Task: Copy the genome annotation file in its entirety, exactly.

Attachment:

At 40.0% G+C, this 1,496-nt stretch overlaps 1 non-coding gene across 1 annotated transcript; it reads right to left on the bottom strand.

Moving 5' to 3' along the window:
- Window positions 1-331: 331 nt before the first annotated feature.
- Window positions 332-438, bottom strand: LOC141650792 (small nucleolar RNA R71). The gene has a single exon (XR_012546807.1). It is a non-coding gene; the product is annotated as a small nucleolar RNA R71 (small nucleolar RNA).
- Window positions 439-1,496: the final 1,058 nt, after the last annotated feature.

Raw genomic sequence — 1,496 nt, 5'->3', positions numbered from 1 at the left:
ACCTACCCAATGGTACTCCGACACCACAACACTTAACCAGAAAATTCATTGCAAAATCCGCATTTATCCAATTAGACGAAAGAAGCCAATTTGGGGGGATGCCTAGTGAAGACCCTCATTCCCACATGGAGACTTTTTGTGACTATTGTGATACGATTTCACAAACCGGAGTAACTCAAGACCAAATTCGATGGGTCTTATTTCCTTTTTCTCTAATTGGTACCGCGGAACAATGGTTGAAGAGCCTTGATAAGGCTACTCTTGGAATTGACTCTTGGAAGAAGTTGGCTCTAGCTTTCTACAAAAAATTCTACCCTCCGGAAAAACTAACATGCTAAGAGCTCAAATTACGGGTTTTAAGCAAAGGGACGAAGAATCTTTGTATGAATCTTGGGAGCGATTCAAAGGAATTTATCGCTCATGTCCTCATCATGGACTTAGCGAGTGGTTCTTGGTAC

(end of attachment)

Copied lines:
At 40.0% G+C, this 1,496-nt stretch overlaps 1 non-coding gene across 1 annotated transcript; it reads right to left on the bottom strand.

Moving 5' to 3' along the window:
- Window positions 1-331: 331 nt before the first annotated feature.
- Window positions 332-438, bottom strand: LOC141650792 (small nucleolar RNA R71). The gene has a single exon (XR_012546807.1). It is a non-coding gene; the product is annotated as a small nucleolar RNA R71 (small nucleolar RNA).
- Window positions 439-1,496: the final 1,058 nt, after the last annotated feature.

Raw genomic sequence — 1,496 nt, 5'->3', positions numbered from 1 at the left:
ACCTACCCAATGGTACTCCGACACCACAACACTTAACCAGAAAATTCATTGCAAAATCCGCATTTATCCAATTAGACGAAAGAAGCCAATTTGGGGGGATGCCTAGTGAAGACCCTCATTCCCACATGGAGACTTTTTGTGACTATTGTGATACGATTTCACAAACCGGAGTAACTCAAGACCAAATTCGATGGGTCTTATTTCCTTTTTCTCTAATTGGTACCGCGGAACAATGGTTGAAGAGCCTTGATAAGGCTACTCTTGGAATTGACTCTTGGAAGAAGTTGGCTCTAGCTTTCTACAAAAAATTCTACCCTCCGGAAAAACTAACATGCTAAGAGCTCAAATTACGGGTTTTAAGCAAAGGGACGAAGAATCTTTGTATGAATCTTGGGAGCGATTCAAAGGAATTTATCGCTCATGTCCTCATCATGGACTTAGCGAGTGGTTCTTGGTAC